Heart Disease Could Be Contributing To Cognitive Decline In Older Women
A new study says older women with a history of heart problems were more likely to develop thinking and memory problems than those without heart disease, adding evidence to a link doctors had already suspected existed. Women who had suffered a heart attack were specifically affected, seeing their risk jump twice as high as healthy participants.
The connection had been assumed for a while, “but our study provides new evidence on a broad scale including many different types of heart disease with a specific focus on postmenopausal women.” lead author Dr. Bernhard Haring told Reuters Health.
Haring and his colleagues from the Comprehensive Heart Failure Center at the University of Würzburg in Germany used date from a long-term study of more than 6,000 women aged 65 to 79.
The researchers surveys the women to see if they had been diagnosed with any heart problems, then gave them a test of brain function at the beginning of the study. The participants were also given brain function tests once a year throughout the study. At the beginning of the study nearly 900 reported having heart disease, but none of the women showed thinking and memory problems at the start.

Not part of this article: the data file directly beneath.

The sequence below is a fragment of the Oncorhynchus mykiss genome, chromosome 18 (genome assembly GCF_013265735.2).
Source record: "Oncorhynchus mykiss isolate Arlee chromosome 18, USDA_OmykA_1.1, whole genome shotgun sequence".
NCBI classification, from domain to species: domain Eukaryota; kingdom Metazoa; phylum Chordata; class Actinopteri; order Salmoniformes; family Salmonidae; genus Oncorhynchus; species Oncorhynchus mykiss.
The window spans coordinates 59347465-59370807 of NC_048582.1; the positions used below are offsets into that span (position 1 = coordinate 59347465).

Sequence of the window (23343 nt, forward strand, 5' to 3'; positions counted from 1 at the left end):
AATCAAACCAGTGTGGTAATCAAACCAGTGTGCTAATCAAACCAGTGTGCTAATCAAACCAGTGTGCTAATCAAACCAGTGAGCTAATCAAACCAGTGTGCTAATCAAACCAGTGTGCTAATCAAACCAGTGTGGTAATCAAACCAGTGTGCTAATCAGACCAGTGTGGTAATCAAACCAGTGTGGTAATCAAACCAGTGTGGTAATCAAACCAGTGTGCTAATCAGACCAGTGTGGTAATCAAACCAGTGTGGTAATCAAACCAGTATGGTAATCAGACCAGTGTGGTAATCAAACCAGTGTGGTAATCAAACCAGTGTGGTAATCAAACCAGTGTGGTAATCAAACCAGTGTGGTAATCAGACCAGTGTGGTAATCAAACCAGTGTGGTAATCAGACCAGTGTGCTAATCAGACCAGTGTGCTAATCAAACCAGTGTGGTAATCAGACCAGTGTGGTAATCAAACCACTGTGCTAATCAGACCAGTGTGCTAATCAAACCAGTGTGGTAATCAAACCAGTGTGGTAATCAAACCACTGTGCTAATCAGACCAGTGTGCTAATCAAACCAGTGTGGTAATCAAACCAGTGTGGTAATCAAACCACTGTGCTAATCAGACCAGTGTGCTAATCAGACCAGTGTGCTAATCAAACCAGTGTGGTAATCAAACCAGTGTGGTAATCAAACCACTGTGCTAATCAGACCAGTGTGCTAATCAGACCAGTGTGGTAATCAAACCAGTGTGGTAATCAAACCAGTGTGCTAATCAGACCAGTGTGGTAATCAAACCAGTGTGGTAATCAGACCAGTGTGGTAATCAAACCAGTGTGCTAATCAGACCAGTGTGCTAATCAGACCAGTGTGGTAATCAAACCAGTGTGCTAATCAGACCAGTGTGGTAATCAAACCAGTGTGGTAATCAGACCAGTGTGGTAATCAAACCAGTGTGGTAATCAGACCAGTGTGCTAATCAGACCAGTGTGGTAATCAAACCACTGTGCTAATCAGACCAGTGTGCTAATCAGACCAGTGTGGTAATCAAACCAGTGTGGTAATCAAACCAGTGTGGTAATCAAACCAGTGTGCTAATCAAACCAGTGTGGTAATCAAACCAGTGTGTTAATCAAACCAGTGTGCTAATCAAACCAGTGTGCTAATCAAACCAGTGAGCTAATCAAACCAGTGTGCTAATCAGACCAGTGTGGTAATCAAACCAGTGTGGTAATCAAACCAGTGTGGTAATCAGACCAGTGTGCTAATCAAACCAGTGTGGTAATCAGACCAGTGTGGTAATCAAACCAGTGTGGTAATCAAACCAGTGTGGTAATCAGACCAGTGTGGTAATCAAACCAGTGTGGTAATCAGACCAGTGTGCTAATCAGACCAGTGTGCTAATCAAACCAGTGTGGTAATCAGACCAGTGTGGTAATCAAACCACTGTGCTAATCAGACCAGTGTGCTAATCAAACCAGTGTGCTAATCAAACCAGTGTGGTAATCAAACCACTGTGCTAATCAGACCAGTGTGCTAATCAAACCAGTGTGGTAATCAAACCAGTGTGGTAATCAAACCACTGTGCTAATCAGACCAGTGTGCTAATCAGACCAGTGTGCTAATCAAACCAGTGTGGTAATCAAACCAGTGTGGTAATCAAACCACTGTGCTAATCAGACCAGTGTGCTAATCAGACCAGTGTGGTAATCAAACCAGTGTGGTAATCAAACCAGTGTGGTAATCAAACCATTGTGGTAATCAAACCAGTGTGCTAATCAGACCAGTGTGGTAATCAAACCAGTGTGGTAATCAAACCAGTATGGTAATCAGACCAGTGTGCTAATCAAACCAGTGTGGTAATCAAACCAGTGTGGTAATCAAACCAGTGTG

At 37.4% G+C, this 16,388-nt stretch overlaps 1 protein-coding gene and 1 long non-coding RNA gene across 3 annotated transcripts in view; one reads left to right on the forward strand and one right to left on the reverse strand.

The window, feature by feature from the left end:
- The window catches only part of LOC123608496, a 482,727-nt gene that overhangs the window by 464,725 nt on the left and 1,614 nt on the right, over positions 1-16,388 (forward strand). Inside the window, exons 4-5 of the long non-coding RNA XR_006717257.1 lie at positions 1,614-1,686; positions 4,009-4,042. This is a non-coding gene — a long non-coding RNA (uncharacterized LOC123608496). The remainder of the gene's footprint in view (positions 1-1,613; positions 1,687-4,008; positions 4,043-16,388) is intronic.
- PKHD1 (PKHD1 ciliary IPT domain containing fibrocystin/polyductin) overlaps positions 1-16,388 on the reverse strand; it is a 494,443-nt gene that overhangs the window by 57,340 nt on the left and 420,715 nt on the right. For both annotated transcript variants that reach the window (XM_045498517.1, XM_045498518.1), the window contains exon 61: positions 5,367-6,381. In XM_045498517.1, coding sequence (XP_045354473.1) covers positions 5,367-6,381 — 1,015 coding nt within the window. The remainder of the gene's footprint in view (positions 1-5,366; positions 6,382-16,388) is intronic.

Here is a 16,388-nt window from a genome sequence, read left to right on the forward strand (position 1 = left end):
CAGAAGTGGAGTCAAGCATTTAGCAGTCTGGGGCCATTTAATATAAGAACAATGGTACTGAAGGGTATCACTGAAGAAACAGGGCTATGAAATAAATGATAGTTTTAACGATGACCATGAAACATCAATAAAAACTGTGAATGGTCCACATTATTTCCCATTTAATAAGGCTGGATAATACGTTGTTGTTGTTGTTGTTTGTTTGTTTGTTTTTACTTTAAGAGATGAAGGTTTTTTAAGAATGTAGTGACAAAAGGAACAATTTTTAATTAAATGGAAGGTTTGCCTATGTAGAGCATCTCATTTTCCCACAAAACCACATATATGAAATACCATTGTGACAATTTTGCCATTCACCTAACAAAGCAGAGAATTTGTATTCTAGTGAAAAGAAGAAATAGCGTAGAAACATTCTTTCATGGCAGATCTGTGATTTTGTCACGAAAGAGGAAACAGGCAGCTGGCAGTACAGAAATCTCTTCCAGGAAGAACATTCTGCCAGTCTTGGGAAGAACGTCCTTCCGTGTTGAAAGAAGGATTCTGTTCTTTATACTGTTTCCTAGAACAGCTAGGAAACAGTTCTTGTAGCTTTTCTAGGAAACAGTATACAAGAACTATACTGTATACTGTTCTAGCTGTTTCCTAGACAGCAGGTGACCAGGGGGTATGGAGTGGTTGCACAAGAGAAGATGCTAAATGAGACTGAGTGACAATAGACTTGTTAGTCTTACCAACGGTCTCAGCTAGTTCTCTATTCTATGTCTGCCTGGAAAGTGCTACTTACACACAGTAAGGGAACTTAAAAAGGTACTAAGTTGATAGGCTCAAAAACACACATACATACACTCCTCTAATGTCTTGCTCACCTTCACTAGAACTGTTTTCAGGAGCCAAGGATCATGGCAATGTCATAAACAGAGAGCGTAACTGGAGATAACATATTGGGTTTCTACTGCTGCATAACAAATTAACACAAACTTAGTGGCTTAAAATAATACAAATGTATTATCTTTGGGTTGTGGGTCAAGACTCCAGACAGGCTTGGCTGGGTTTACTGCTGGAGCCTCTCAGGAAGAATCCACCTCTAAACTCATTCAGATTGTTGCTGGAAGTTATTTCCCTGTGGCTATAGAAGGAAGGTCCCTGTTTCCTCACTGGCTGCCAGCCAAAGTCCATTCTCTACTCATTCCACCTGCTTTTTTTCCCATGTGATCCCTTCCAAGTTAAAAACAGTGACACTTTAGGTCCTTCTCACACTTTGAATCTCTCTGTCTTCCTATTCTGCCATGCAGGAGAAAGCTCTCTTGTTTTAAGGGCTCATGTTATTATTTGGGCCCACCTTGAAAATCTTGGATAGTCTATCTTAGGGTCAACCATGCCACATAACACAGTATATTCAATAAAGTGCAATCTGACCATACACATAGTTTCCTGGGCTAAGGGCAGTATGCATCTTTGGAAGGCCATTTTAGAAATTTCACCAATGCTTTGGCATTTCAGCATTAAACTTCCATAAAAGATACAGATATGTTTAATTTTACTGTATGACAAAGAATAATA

After roughly eight years, more than 400 women showed signs of cognitive decline or dementia. Women who reported heart disease were 29 percent more likely to have cognitive problems than those without heart disease.
Women who had previously suffered a heart attack were at the highest risk of developing thinking and memory trouble, as the researchers reported in the Journal of the American Heart Association. Notably, neither abnormal heart rhythm nor heart failure was linked to a decline in brain function.
The study is especially notable for its robust sample size. Few studies have examined so many women to really investigate what may be causing cognitive decline.
“Given that the number of individuals suffering from dementia is increasing in all developed countries, it is important and necessary to first investigate the reasons of why this is happening and to identify those particularly at risk and second to find measures on how to prevent and treat affected individuals,” Haring said.